Not a few of our brave lads have made the great sacrifice which helped to bring Peace to the Nations

Those who had not returned from the war were remembered in the midst of rejoicing.


The Sunday School

The Peace-time Picnic was greatly enjoyed at Beacon Hill, on Wednesday, 13th August. The day was very fine – the sun’s rays being tempered with a delightful breeze, and the sylvan beauties of the park with the glorious views from the downs were never before seen in such perfection by the majority of those present.

The last School Picnic at Highclere was held in July 1914 – almost on the eve of the great world tragedy of August 4th of that year – and not a few of our brave lads have made the great sacrifice which helped to bring Peace to the Nations. We bow our heads in reverent remembrance of them, and thank God for those who have been spared and have been enabled to take up their work again.

The work on this occasion was indeed joyous, as load after load of happy people of all ages, but mostly young, were discharged on the soft turf from the motor lorries provided by Messrs. Pass & Co. Three journeys were made each way, the first company starting at 1 o’clock and the last at 3.45 from the Lecture Hall and the return journeys were made, the first at 6.30 and the last at 9.15, thus giving all a fair average of time at the Hill.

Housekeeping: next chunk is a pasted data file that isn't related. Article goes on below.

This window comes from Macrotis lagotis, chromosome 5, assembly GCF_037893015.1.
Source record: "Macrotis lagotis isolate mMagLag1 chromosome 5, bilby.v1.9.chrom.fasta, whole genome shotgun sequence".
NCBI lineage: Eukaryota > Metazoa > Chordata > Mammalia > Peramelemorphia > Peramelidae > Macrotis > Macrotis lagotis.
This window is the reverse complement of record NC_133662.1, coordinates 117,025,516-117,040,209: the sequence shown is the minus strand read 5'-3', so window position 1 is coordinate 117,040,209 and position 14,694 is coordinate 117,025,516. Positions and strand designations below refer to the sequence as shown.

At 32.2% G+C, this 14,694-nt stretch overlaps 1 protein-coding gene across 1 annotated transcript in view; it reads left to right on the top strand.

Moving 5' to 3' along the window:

The all important function of tea was celebrated on the slopes near the Lodge at 4.30. Mrs. F.C. Hopson and a willing band of helpers catered for the hungry throng, 300 strong, while Mr Henry Marshall eclipsed all his past efforts by the splendid brew he produced. All were unanimous in saying that the tea was an unqualified success. After the tea, sports and games, under the direction of Mr. H. Allen and Mr. Spalding, held in the field, and the first hoot of the lorry’s siren sounded all too soon.

The whole of the arrangements worked perfectly under the direction of the Superintendents of the School, and the result was a day of pure and unalloyed enjoyment. Mention must be made of the kind assistance rendered by Mr. Harris, who in the absence of our newly elected Minister, officiated at the tea, also of the numerous friends in the congregation who contributed so liberally towards the expenses, and are hereby tendered the grateful thanks of the Officers and Teachers.

It may be interesting to shew by way of contrast the cost of a pre-war picnic at Beacon Hill with that of a post-war expenditure for practically the same number.

1914
£ S d
Total expenditure 16 15 1

Less Tea and Rail Fares 3 4 6
Paid for by 43 friends at
1s 6d each
Net Cost £13 11s 7d

1919
£ S d
Total expenditure 17 17 8 ½

RECEIPTS

Balance previous treats 17 0
Contributions 11 3 9 ½
Provisions sold 1 9 2 ½ 13 10 0

Balance Due to Treas. £4 7s 8 ½ d

The cost of transit was the most expensive item this year owing to 50% increase of railway fares and the unsuitable times of the trains an expenditure of £9 had to be incurred for motor lorries. Leaving this item out of the account the other expenses work out to even less than the pre-war picnic.